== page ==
Having unprotected sex one or two days before ovulation poses the highest risk of pregnancy, which is approximately 30% chance of becoming pregnant. The risk is lower three days before ovulation, which is about 15% chance. During the day of ovulation, the risk is around 12% chance. The risk after the day of ovulation, it becomes 0% (“Emergency Contraception” 1).
It is more difficult for women with irregular menstrual cycles to determine when they will ovulate. However, studies show that women who have unprotected sex during mid­cycle have a much lower risk of getting pregnant in the real world. Having sex any day other than three days prior to ovulation carries a lower risk of pregnancy. Safest sex includes ways to prevent or significantly reduce the risks of contracting
STDs. The safest way is abstinence, which is not having sex at all. The second safest is only having sex with who does not have any STDs, does not use injectable drugs, and only has sex with each other. If a person is known to have HIV or another STD, or the person’s sexual history is unknown, there are safe sexual activities for this situation. The following are the activities: 1) having phone sex or fantasizing, 2) self or mutual masturbation, 3) non­sexual massage, 4) rubbing each other’s clothed bodies, and 5) kissing (“Preventing” 1).
Safe sex is a way to reduce the risks of contracting an STD or STDs. It is basically not allowing vaginal secretions or semen to enter a partner’s anus, mouth, penis, or vagina.

Moreover, genital skin­to­skin contact is not allowed as some STDs can be transmitted from this type of contact. When a person has bleeding gums, cuts, or sores; the person needs to take extra precautions to be safe. One way to practice safe sex is by using a condom, dental dam, or plastic wrap during oral sex. Another way is to use a male or female condom during vaginal sex.
In addition, a male or female condom during anal sex is practice for safe sex.
Practicing safe sex not only reduces the risks getting STDs, it also reduces the chances of unplanned pregnancies. Using a condom during vaginal sex prevents semen from entering the vagina. If no semen successfully enters the vagina, then there won’t be any sperm to reach the egg to become pregnant.
There are people who oppose practicing safe sex to reduce the risks of getting STDs.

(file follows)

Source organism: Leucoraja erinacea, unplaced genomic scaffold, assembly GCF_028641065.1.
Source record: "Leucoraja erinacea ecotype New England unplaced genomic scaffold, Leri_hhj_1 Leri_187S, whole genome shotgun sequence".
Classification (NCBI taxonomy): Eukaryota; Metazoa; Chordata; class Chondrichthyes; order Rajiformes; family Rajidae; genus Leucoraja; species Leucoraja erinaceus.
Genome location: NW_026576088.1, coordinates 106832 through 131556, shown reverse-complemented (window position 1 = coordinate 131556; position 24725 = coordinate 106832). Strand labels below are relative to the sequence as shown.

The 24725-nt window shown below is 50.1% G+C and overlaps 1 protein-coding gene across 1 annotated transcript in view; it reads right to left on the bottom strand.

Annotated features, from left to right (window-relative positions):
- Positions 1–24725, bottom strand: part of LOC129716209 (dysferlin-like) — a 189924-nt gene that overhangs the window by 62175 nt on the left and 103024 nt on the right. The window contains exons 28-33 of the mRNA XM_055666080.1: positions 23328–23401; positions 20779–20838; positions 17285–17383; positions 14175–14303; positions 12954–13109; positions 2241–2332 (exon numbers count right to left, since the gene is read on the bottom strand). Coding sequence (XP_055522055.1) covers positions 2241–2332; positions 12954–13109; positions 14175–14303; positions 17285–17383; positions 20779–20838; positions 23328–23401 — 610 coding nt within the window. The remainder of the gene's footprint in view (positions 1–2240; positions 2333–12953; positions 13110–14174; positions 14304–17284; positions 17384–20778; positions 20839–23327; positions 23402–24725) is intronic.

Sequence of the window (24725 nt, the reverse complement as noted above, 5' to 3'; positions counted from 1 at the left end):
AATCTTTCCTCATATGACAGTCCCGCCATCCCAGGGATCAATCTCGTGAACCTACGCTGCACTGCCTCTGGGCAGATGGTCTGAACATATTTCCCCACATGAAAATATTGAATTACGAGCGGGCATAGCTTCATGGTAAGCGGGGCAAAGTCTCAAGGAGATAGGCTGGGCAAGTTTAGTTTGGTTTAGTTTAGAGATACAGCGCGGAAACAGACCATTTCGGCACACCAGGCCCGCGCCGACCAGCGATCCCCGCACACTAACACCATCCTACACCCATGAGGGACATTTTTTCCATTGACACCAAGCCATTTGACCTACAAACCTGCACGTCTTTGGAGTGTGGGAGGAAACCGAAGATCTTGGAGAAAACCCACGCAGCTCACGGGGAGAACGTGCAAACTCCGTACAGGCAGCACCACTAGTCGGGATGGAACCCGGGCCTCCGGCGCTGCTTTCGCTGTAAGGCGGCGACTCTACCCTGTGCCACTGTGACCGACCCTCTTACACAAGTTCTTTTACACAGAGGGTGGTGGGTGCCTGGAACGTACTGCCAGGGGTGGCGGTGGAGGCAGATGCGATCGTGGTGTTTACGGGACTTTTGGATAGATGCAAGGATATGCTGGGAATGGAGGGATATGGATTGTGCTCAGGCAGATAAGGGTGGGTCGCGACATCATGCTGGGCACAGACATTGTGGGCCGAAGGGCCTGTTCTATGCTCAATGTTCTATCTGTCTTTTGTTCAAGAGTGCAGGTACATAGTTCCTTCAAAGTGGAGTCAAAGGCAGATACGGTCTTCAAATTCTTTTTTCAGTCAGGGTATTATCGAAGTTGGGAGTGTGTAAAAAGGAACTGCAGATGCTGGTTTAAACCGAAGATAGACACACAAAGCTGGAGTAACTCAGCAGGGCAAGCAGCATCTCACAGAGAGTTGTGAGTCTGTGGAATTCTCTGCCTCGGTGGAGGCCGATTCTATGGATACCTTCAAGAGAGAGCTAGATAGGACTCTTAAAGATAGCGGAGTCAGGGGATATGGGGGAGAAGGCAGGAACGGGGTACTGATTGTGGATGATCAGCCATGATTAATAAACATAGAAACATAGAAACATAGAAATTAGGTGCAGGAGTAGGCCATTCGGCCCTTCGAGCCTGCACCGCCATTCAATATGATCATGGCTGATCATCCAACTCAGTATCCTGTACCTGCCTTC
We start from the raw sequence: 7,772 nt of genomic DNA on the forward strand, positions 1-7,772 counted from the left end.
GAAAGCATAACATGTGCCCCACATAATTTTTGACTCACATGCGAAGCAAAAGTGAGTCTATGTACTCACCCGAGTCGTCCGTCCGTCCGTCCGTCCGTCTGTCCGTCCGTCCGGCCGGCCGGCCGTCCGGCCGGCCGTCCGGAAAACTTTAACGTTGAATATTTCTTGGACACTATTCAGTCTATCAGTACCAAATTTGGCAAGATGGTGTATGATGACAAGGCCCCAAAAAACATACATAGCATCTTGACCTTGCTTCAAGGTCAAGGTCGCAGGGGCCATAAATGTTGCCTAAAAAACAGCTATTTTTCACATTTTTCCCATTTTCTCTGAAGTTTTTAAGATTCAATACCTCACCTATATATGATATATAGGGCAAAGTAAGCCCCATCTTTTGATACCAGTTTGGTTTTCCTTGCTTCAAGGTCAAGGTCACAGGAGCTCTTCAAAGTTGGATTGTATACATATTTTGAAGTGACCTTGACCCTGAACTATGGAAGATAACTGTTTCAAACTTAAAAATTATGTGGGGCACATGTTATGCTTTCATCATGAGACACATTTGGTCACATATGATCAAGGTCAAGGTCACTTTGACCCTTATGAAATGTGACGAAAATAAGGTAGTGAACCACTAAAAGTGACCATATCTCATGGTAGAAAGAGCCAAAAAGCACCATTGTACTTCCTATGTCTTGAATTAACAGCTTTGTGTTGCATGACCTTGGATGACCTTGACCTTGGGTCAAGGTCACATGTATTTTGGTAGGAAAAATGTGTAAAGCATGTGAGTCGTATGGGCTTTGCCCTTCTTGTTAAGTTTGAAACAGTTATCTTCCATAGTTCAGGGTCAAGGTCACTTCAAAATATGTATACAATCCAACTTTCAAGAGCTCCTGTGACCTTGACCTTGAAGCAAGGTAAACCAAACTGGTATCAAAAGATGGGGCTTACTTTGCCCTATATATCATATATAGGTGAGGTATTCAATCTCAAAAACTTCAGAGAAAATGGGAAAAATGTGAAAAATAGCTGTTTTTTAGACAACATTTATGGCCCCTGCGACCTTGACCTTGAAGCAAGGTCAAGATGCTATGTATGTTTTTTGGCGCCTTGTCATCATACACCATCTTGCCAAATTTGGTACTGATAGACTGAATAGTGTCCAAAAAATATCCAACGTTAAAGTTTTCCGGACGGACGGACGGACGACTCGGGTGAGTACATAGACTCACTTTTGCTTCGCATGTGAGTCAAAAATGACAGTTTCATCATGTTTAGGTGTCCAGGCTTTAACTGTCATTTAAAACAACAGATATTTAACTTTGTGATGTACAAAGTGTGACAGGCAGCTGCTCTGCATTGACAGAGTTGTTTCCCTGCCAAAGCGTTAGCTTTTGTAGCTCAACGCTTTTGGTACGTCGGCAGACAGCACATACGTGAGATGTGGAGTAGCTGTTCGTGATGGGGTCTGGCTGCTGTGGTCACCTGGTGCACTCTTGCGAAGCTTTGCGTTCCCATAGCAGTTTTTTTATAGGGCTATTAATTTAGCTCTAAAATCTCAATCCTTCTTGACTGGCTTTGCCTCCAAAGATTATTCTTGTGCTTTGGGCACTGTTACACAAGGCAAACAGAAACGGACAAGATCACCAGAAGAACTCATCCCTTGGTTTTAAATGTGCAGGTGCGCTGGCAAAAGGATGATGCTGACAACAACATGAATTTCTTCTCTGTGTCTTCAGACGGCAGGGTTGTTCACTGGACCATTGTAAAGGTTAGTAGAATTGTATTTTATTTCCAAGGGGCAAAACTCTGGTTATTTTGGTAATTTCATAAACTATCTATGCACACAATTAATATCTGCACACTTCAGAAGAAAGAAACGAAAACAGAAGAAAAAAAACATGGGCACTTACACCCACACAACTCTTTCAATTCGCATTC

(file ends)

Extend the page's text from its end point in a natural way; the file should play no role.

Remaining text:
They argue that anal, oral, or vaginal sex feels better bare because the protection reduces the skin­to­skin contact. Yes, people say it feels better, but it is not worth getting an STD or an incurable STD. Others believe they will never get any STDs as long as their partners appear to be clean. Some STDs do not produce any symptoms so it is unable to determine whether a partner is disease­free for sure. Furthermore, some people say most STDs can be cured so they can just take antibiotics if they ever catch something. Taking too much antibiotics eventually reduces its effectiveness as bacterial strains become resistant to the antibiotics. In fact, some people are just ignorant about STDs and how they are transmitted from unprotected sex. People need to become educated on safe sex and STD prevention, or they will not know how to protect themselves. Others are against practicing safe sex to reduce the chances of unplanned pregnancy.
They say women can only get pregnant around the time of ovulation. It is true, but women with irregular menstrual cycles can ovulate during different times. Ovulation can occur during a time that ovulation is not expected. Moreover, others believe women cannot get pregnant during

menstruation. This is a myth because there are women who have conceived during menstruation. Furthermore, some people say the odds of getting pregnant are not high. The odds of getting pregnant may not be perceived as high, but it is still a risk not worth taking.
It is not worth getting an STD or getting an unplanned pregnancy; therefore, practice safe sex to reduce the chances of it happening. Practicing safe sex is not a difficult task, but it does require responsibility and effort. Make the effort to learn by learning online or going to a health clinic to pick up brochures and free condoms. Use the knowledge to take responsibility and practice safe sex. The bottom line is that it is not worth getting an STD or getting an unplanned pregnancy.

Works Cited "Preventing HIV and Other STDs With Safe Sex." ebMD
. WebMD, n.d. Web. 15 May 2015. Pruthi, Sandhya. "Sexually Transmitted Diseases (STDs)." ayo Clinic. Mayo Foundation, 19

Aug. 2004. Web. 15 May 2015. Stewart, Susan C. "Emergency Contraception: What You Need to Know."
The Doctor Will See
You Now
. InterMDnet, 4 July 2011. Web. 15 May 2015. "Syphilis ­ CDC Fact Sheet."
Centers for Disease Control and Prevention. Centers for Disease

Control and Prevention, 08 July 2014. Web. 15 May 2015.